The Trouble with Federal Home Loan Banks
October 7, 2003
Like Fannie Mae and Freddie Mac, the 12 banks that comprise the Federal Home Loan Banks system are running with lots of leverage and an implicit guarantee by taxpayers. The banks -- nicknamed the Flubs -- also suffer from poor regulatory oversight, cozy corporate governance and insufficient financial disclosure, according to the Wall Street Journal.
Until recently, the Flubs were considered low-risk operations. But over the past several years, as their mission to provide loans to smaller lenders evanesced -- along with their profits -- they have become riskier, says the Journal.
- In August, Standard & Poor's lowered its opinion on the bank's financial outlook, citing concerns with its investment portfolio.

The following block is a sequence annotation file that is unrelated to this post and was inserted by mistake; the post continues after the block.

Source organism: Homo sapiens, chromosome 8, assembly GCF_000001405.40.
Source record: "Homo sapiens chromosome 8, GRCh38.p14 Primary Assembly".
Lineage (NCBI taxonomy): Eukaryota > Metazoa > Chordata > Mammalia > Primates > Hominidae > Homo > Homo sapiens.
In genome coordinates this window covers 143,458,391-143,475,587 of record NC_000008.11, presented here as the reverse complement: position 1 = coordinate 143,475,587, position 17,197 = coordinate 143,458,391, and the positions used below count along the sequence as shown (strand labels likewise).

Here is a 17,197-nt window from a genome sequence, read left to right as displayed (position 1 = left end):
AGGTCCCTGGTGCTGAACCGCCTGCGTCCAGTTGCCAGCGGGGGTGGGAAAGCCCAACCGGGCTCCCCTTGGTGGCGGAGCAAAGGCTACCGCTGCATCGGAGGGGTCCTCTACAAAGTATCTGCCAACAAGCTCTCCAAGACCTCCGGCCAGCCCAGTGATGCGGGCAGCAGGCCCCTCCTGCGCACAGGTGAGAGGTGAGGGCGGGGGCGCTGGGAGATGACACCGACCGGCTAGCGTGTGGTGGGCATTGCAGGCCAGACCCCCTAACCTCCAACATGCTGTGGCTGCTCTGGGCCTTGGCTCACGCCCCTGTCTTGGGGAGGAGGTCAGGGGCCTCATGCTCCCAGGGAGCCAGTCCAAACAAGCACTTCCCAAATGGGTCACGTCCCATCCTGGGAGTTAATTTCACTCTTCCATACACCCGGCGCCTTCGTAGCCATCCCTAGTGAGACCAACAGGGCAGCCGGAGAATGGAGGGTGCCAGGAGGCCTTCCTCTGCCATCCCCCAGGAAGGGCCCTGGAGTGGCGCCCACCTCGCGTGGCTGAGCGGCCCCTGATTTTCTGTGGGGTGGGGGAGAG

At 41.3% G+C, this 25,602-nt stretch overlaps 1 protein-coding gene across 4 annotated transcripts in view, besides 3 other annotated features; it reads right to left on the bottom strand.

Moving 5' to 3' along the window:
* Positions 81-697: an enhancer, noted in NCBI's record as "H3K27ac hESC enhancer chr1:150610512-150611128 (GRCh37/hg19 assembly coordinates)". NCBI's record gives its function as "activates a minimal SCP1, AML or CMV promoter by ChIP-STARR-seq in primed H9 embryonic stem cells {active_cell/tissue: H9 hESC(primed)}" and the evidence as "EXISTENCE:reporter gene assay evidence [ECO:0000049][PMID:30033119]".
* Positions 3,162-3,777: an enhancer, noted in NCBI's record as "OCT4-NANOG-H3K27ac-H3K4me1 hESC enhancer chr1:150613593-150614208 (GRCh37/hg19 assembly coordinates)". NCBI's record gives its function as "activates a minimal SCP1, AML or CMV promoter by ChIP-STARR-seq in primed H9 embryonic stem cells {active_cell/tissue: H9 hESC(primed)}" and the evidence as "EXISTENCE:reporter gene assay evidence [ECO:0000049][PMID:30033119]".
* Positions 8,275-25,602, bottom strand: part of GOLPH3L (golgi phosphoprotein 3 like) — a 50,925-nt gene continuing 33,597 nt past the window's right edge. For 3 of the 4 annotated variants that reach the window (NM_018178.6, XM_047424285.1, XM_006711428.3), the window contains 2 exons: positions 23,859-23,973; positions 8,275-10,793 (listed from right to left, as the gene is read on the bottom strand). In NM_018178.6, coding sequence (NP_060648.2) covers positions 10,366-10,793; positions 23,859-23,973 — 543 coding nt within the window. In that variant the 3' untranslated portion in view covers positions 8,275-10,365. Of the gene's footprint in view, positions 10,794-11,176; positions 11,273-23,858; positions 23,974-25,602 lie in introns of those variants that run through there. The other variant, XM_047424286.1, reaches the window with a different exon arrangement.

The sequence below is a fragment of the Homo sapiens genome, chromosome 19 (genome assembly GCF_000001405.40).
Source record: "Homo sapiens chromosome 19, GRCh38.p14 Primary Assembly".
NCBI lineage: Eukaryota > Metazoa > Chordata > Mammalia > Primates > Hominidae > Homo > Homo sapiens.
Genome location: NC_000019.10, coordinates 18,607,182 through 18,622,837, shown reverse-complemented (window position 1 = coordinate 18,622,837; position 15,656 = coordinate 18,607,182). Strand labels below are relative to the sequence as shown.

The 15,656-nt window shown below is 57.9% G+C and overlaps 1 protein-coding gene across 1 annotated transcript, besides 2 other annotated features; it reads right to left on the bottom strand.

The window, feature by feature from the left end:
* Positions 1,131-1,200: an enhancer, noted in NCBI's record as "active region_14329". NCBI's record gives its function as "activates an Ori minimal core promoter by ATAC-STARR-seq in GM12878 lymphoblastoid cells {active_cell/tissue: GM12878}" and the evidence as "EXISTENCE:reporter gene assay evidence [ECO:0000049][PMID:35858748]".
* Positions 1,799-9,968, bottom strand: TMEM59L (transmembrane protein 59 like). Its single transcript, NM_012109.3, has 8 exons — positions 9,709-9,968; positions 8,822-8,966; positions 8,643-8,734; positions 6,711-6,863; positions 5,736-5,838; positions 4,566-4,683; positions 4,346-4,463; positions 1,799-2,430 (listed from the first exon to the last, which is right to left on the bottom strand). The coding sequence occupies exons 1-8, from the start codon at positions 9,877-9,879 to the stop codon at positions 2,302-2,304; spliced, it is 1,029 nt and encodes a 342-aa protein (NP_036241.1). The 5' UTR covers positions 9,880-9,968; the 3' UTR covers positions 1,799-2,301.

- A month later, the New York Flub announced it was suspending dividend payments after being hit by $183 million in losses from its investment in mobile-home loans; S&P responded by downgrading the New York bank's credit rating.
- The amount of mobile-home paper held by the New York bank -- $1.7 billion -- also raised eyebrows since the rest of the Flub system holds only $45 million.
- Last week, the New York Flub dropped another shoe, announcing an additional $6.6 million loss on $944 million of securities backed by home and business loans.
Treasury Secretary John Snow and Federal Reserve Chairman Alan Greenspan are now arguing that the Flubs ought to have stronger supervision under the authority of the Treasury.
With the mortgage market showing signs of fatigue, Flub trouble could not only deck the U.S. economy, but spread to the international financial markets. It's not a moment too soon to bring all three of these high-risk housing giants under better control, says the Journal.
Source: Editorial, "Flubbing It," Wall Street Journal, October 7, 2003.
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